Feb 27, 2017

Why Anthem has so much clout in health care talks

Darron Cummings / AP

Since the November election, Anthem, the national insurer with the most at stake in the Obamacare marketplaces, and affiliated Blue Cross insurers have been meeting with top Republicans leading the charge to repeal Obamacare, per Reuters. That gives them a lot of influence with the Trump administration as it cracks down on Obamacare regulations that have hurt the company's profits — and as it meets with health insurance executives this morning.

Here's what Anthem's CEO, Joseph Swedish, has been pushing for:

  • Tighter enrollment rules after losing money on people who waited to signup for Obamacare until they were sick. (This was the subject of the administration's first Obamacare rule.)
  • Changes in the way payments for the sickest patients are calculated.
  • An extension to the discontinuation of plans after 2017 that were issued before Obamacare and don't meet the law's coverage requirements.

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Q&A: Minimizing your coronavirus risk

Illustration: Aïda Amer/Axios

As the coronavirus continues to spread throughout the U.S., Axios is answering readers' questions about the pandemic — how it spreads, who's at risk, and what you can do to stay safe.

What's new: This week, we answer five questions on smokers' vulnerability, food safety, visiting older parents, hair cut needs, and rural vs. urban impact.

The other coronavirus test we need

Illustration: Sarah Grillo/Axios

Researchers are racing to develop tests that detect whether someone may have developed immunity to the coronavirus, which could help society return to normal faster.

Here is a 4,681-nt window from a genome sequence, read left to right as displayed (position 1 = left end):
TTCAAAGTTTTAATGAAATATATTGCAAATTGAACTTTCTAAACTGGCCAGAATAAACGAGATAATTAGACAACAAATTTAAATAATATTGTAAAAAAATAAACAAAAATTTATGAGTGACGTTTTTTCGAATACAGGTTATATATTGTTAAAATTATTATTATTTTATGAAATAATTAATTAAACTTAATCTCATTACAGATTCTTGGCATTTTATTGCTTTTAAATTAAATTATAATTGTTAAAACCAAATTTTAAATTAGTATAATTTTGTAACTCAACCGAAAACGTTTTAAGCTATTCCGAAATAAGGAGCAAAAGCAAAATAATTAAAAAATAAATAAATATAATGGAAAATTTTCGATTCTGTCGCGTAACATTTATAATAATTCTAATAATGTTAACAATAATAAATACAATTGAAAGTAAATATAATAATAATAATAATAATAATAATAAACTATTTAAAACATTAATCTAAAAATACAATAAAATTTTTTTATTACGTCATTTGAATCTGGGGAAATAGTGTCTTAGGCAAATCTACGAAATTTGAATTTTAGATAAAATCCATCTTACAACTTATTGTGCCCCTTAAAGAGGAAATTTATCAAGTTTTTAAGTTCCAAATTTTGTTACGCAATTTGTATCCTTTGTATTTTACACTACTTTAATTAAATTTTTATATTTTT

Why it matters: These tests could help people know if they are able to go back to work, as well as aid researchers in tracking the scale and death rate of the disease — key data for current and future pandemic policies.

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What the U.S. can learn from other countries in the coronavirus fight

Data: The Center for Systems Science and Engineering at Johns Hopkins; Note: Cases are shown on a logarithmic scale; Chart: Naema Ahmed/Axios

The countries that have most successfully fended off the novel coronavirus have mainly done it with a combination of new technology and old-school principles.

Why it matters: There's a lot the U.S. can learn from the way other countries have handled this global pandemic — although we may not be able to apply those lessons as quickly as we'd like.

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